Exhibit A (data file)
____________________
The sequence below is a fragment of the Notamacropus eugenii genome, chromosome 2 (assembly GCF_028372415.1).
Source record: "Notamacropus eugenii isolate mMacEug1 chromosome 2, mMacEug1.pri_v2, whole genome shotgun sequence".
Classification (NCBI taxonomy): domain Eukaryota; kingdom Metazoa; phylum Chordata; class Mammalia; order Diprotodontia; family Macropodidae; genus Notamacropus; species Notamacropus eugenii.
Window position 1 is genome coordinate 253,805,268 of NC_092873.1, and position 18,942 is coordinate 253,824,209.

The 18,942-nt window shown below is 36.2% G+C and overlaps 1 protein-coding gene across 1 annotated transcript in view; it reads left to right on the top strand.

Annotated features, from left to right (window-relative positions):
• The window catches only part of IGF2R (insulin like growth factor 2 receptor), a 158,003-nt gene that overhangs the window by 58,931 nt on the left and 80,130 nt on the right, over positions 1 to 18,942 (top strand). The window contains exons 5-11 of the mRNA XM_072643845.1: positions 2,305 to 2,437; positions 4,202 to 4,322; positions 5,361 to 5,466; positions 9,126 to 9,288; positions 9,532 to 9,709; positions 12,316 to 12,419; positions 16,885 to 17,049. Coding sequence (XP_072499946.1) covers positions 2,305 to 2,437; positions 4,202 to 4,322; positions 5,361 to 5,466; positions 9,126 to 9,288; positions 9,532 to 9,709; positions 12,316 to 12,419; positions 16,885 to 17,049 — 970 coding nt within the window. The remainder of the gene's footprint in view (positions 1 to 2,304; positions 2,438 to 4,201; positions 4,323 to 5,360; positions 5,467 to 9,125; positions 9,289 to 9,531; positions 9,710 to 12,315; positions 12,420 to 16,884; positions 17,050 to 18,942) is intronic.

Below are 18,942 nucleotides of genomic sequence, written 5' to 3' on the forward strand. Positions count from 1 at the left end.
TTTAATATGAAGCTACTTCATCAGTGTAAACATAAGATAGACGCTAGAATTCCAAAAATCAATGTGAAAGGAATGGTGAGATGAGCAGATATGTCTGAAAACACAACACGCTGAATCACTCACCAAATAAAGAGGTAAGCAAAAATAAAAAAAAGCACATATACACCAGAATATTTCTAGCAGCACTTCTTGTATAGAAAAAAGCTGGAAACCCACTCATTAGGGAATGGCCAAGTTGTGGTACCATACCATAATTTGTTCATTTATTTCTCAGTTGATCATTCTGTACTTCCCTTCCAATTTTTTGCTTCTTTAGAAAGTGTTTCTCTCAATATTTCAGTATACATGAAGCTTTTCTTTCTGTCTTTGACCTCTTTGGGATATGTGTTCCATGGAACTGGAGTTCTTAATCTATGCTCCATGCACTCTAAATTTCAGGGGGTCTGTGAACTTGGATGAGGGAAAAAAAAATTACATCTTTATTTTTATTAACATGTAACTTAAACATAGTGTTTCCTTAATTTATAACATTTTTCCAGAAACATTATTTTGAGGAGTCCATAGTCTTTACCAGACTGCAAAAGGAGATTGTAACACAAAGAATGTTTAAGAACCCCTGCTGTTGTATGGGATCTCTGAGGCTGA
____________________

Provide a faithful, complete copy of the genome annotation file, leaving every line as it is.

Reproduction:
The sequence below is a fragment of the Notamacropus eugenii genome, chromosome 2 (assembly GCF_028372415.1).
Source record: "Notamacropus eugenii isolate mMacEug1 chromosome 2, mMacEug1.pri_v2, whole genome shotgun sequence".
Classification (NCBI taxonomy): domain Eukaryota; kingdom Metazoa; phylum Chordata; class Mammalia; order Diprotodontia; family Macropodidae; genus Notamacropus; species Notamacropus eugenii.
Window position 1 is genome coordinate 253,805,268 of NC_092873.1, and position 18,942 is coordinate 253,824,209.

The 18,942-nt window shown below is 36.2% G+C and overlaps 1 protein-coding gene across 1 annotated transcript in view; it reads left to right on the top strand.

Annotated features, from left to right (window-relative positions):
• The window catches only part of IGF2R (insulin like growth factor 2 receptor), a 158,003-nt gene that overhangs the window by 58,931 nt on the left and 80,130 nt on the right, over positions 1 to 18,942 (top strand). The window contains exons 5-11 of the mRNA XM_072643845.1: positions 2,305 to 2,437; positions 4,202 to 4,322; positions 5,361 to 5,466; positions 9,126 to 9,288; positions 9,532 to 9,709; positions 12,316 to 12,419; positions 16,885 to 17,049. Coding sequence (XP_072499946.1) covers positions 2,305 to 2,437; positions 4,202 to 4,322; positions 5,361 to 5,466; positions 9,126 to 9,288; positions 9,532 to 9,709; positions 12,316 to 12,419; positions 16,885 to 17,049 — 970 coding nt within the window. The remainder of the gene's footprint in view (positions 1 to 2,304; positions 2,438 to 4,201; positions 4,323 to 5,360; positions 5,467 to 9,125; positions 9,289 to 9,531; positions 9,710 to 12,315; positions 12,420 to 16,884; positions 17,050 to 18,942) is intronic.

Below are 18,942 nucleotides of genomic sequence, written 5' to 3' on the forward strand. Positions count from 1 at the left end.
TTTAATATGAAGCTACTTCATCAGTGTAAACATAAGATAGACGCTAGAATTCCAAAAATCAATGTGAAAGGAATGGTGAGATGAGCAGATATGTCTGAAAACACAACACGCTGAATCACTCACCAAATAAAGAGGTAAGCAAAAATAAAAAAAAGCACATATACACCAGAATATTTCTAGCAGCACTTCTTGTATAGAAAAAAGCTGGAAACCCACTCATTAGGGAATGGCCAAGTTGTGGTACCATACCATAATTTGTTCATTTATTTCTCAGTTGATCATTCTGTACTTCCCTTCCAATTTTTTGCTTCTTTAGAAAGTGTTTCTCTCAATATTTCAGTATACATGAAGCTTTTCTTTCTGTCTTTGACCTCTTTGGGATATGTGTTCCATGGAACTGGAGTTCTTAATCTATGCTCCATGCACTCTAAATTTCAGGGGGTCTGTGAACTTGGATGAGGGAAAAAAAAATTACATCTTTATTTTTATTAACATGTAACTTAAACATAGTGTTTCCTTAATTTATAACATTTTTCCAGAAACATTATTTTGAGGAGTCCATAGTCTTTACCAGACTGCAAAAGGAGATTGTAACACAAAGAATGTTTAAGAACCCCTGCTGTTGTATGGGATCTCTGAGGCTGA